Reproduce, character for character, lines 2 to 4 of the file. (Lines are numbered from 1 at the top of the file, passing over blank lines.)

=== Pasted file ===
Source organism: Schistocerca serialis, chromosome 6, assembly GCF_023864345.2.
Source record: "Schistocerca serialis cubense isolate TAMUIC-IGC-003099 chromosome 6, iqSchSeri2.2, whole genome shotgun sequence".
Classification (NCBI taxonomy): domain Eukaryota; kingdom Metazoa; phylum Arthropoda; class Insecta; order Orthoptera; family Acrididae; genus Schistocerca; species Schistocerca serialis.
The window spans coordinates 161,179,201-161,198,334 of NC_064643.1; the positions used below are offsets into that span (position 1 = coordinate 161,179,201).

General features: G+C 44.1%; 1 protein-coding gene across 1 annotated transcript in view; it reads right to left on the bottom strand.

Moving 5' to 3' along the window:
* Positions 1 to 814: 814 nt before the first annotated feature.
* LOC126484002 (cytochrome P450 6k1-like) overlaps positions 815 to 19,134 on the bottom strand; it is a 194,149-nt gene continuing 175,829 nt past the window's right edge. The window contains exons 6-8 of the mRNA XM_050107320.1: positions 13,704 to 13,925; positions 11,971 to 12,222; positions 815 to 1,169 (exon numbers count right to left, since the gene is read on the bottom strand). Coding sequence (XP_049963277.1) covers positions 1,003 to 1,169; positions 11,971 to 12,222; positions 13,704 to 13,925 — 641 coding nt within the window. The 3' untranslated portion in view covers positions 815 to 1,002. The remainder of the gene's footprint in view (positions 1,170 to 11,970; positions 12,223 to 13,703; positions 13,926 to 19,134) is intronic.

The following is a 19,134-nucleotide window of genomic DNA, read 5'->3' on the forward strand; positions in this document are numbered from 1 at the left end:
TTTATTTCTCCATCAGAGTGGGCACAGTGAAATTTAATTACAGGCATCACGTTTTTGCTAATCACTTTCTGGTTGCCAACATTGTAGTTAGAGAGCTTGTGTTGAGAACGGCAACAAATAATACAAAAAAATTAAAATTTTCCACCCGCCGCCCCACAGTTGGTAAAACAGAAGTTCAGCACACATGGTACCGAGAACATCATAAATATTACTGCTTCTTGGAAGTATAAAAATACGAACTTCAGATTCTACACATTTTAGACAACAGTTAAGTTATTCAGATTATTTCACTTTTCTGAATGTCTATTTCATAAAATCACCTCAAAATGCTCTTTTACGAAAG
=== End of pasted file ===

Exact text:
Source record: "Schistocerca serialis cubense isolate TAMUIC-IGC-003099 chromosome 6, iqSchSeri2.2, whole genome shotgun sequence".
Classification (NCBI taxonomy): domain Eukaryota; kingdom Metazoa; phylum Arthropoda; class Insecta; order Orthoptera; family Acrididae; genus Schistocerca; species Schistocerca serialis.
The window spans coordinates 161,179,201-161,198,334 of NC_064643.1; the positions used below are offsets into that span (position 1 = coordinate 161,179,201).